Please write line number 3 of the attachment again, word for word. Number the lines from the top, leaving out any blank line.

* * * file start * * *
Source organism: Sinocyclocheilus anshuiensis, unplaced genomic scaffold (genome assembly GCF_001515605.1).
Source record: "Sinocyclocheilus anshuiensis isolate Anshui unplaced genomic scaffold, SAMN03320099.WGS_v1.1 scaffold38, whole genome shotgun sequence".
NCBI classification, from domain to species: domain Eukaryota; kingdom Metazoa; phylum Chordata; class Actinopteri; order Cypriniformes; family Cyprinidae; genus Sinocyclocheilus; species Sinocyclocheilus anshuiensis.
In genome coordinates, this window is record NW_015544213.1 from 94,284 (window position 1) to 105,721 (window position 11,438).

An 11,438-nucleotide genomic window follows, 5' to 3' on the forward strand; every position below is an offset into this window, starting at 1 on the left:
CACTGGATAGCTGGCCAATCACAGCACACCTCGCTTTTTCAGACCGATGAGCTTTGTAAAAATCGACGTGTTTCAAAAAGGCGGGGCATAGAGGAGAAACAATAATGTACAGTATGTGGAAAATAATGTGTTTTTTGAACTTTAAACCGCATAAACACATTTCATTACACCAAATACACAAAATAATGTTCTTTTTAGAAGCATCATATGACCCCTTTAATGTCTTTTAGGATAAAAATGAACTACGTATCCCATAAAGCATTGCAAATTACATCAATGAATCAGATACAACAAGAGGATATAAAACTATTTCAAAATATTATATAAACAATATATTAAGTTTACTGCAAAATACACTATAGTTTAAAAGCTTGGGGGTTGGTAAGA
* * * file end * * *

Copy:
NCBI classification, from domain to species: domain Eukaryota; kingdom Metazoa; phylum Chordata; class Actinopteri; order Cypriniformes; family Cyprinidae; genus Sinocyclocheilus; species Sinocyclocheilus anshuiensis.